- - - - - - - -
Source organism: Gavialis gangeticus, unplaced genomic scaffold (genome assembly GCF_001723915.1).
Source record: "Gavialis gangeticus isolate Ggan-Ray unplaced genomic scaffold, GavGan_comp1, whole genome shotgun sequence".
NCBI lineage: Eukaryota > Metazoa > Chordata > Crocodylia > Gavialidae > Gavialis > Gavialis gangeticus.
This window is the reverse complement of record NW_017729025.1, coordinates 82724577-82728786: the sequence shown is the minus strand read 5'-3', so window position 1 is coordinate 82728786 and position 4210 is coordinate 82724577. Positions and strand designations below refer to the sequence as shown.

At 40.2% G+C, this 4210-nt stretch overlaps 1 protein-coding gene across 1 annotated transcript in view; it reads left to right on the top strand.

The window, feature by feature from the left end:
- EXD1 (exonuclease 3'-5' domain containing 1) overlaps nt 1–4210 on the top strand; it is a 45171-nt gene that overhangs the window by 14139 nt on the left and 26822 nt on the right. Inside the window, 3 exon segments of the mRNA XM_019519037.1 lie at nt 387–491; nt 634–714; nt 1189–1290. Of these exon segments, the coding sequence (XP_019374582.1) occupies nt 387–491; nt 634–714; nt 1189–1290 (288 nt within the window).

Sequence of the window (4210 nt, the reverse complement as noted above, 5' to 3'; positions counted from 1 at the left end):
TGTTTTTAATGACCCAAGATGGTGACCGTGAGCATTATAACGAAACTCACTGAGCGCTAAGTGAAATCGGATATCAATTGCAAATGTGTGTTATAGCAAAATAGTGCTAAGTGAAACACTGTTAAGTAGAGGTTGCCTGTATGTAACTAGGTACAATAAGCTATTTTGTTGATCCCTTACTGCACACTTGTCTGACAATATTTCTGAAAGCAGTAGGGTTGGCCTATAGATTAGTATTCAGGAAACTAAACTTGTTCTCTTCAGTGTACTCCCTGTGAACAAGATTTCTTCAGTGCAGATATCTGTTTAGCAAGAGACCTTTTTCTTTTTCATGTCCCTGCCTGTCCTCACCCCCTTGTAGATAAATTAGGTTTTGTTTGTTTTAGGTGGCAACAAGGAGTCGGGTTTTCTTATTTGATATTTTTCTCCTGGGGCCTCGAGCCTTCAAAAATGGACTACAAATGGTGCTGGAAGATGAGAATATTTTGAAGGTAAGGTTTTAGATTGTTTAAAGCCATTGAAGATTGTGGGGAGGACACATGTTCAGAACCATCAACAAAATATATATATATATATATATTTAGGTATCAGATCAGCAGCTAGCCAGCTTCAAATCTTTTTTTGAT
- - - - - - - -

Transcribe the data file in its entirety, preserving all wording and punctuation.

Source organism: Gavialis gangeticus, unplaced genomic scaffold (genome assembly GCF_001723915.1).
Source record: "Gavialis gangeticus isolate Ggan-Ray unplaced genomic scaffold, GavGan_comp1, whole genome shotgun sequence".
NCBI lineage: Eukaryota > Metazoa > Chordata > Crocodylia > Gavialidae > Gavialis > Gavialis gangeticus.
This window is the reverse complement of record NW_017729025.1, coordinates 82724577-82728786: the sequence shown is the minus strand read 5'-3', so window position 1 is coordinate 82728786 and position 4210 is coordinate 82724577. Positions and strand designations below refer to the sequence as shown.

At 40.2% G+C, this 4210-nt stretch overlaps 1 protein-coding gene across 1 annotated transcript in view; it reads left to right on the top strand.

The window, feature by feature from the left end:
- EXD1 (exonuclease 3'-5' domain containing 1) overlaps nt 1–4210 on the top strand; it is a 45171-nt gene that overhangs the window by 14139 nt on the left and 26822 nt on the right. Inside the window, 3 exon segments of the mRNA XM_019519037.1 lie at nt 387–491; nt 634–714; nt 1189–1290. Of these exon segments, the coding sequence (XP_019374582.1) occupies nt 387–491; nt 634–714; nt 1189–1290 (288 nt within the window).

Sequence of the window (4210 nt, the reverse complement as noted above, 5' to 3'; positions counted from 1 at the left end):
TGTTTTTAATGACCCAAGATGGTGACCGTGAGCATTATAACGAAACTCACTGAGCGCTAAGTGAAATCGGATATCAATTGCAAATGTGTGTTATAGCAAAATAGTGCTAAGTGAAACACTGTTAAGTAGAGGTTGCCTGTATGTAACTAGGTACAATAAGCTATTTTGTTGATCCCTTACTGCACACTTGTCTGACAATATTTCTGAAAGCAGTAGGGTTGGCCTATAGATTAGTATTCAGGAAACTAAACTTGTTCTCTTCAGTGTACTCCCTGTGAACAAGATTTCTTCAGTGCAGATATCTGTTTAGCAAGAGACCTTTTTCTTTTTCATGTCCCTGCCTGTCCTCACCCCCTTGTAGATAAATTAGGTTTTGTTTGTTTTAGGTGGCAACAAGGAGTCGGGTTTTCTTATTTGATATTTTTCTCCTGGGGCCTCGAGCCTTCAAAAATGGACTACAAATGGTGCTGGAAGATGAGAATATTTTGAAGGTAAGGTTTTAGATTGTTTAAAGCCATTGAAGATTGTGGGGAGGACACATGTTCAGAACCATCAACAAAATATATATATATATATATATTTAGGTATCAGATCAGCAGCTAGCCAGCTTCAAATCTTTTTTTGAT